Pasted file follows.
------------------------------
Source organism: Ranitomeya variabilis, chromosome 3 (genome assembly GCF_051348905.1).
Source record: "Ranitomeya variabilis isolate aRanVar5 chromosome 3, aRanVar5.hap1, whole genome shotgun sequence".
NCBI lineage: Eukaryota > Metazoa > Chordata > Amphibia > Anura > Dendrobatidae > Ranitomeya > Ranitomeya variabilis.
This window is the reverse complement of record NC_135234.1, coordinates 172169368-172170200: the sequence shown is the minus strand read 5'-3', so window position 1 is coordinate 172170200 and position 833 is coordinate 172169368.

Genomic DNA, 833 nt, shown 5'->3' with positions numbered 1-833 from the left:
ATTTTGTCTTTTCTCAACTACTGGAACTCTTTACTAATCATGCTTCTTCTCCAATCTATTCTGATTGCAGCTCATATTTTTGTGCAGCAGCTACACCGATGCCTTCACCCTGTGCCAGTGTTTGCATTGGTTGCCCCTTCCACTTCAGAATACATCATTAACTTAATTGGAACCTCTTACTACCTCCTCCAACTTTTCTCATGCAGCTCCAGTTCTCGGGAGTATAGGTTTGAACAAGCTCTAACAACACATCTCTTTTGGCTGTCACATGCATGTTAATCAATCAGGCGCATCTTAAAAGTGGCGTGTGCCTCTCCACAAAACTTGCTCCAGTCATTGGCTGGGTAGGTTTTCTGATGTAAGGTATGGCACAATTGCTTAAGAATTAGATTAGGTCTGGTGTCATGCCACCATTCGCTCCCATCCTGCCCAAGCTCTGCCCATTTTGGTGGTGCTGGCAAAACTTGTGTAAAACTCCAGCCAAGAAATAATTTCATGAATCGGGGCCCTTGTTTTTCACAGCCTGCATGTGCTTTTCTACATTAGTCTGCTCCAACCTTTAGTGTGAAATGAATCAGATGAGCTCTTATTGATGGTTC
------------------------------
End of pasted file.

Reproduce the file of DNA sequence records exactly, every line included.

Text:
Source organism: Ranitomeya variabilis, chromosome 3 (genome assembly GCF_051348905.1).
Source record: "Ranitomeya variabilis isolate aRanVar5 chromosome 3, aRanVar5.hap1, whole genome shotgun sequence".
NCBI lineage: Eukaryota > Metazoa > Chordata > Amphibia > Anura > Dendrobatidae > Ranitomeya > Ranitomeya variabilis.
This window is the reverse complement of record NC_135234.1, coordinates 172169368-172170200: the sequence shown is the minus strand read 5'-3', so window position 1 is coordinate 172170200 and position 833 is coordinate 172169368.

Genomic DNA, 833 nt, shown 5'->3' with positions numbered 1-833 from the left:
ATTTTGTCTTTTCTCAACTACTGGAACTCTTTACTAATCATGCTTCTTCTCCAATCTATTCTGATTGCAGCTCATATTTTTGTGCAGCAGCTACACCGATGCCTTCACCCTGTGCCAGTGTTTGCATTGGTTGCCCCTTCCACTTCAGAATACATCATTAACTTAATTGGAACCTCTTACTACCTCCTCCAACTTTTCTCATGCAGCTCCAGTTCTCGGGAGTATAGGTTTGAACAAGCTCTAACAACACATCTCTTTTGGCTGTCACATGCATGTTAATCAATCAGGCGCATCTTAAAAGTGGCGTGTGCCTCTCCACAAAACTTGCTCCAGTCATTGGCTGGGTAGGTTTTCTGATGTAAGGTATGGCACAATTGCTTAAGAATTAGATTAGGTCTGGTGTCATGCCACCATTCGCTCCCATCCTGCCCAAGCTCTGCCCATTTTGGTGGTGCTGGCAAAACTTGTGTAAAACTCCAGCCAAGAAATAATTTCATGAATCGGGGCCCTTGTTTTTCACAGCCTGCATGTGCTTTTCTACATTAGTCTGCTCCAACCTTTAGTGTGAAATGAATCAGATGAGCTCTTATTGATGGTTC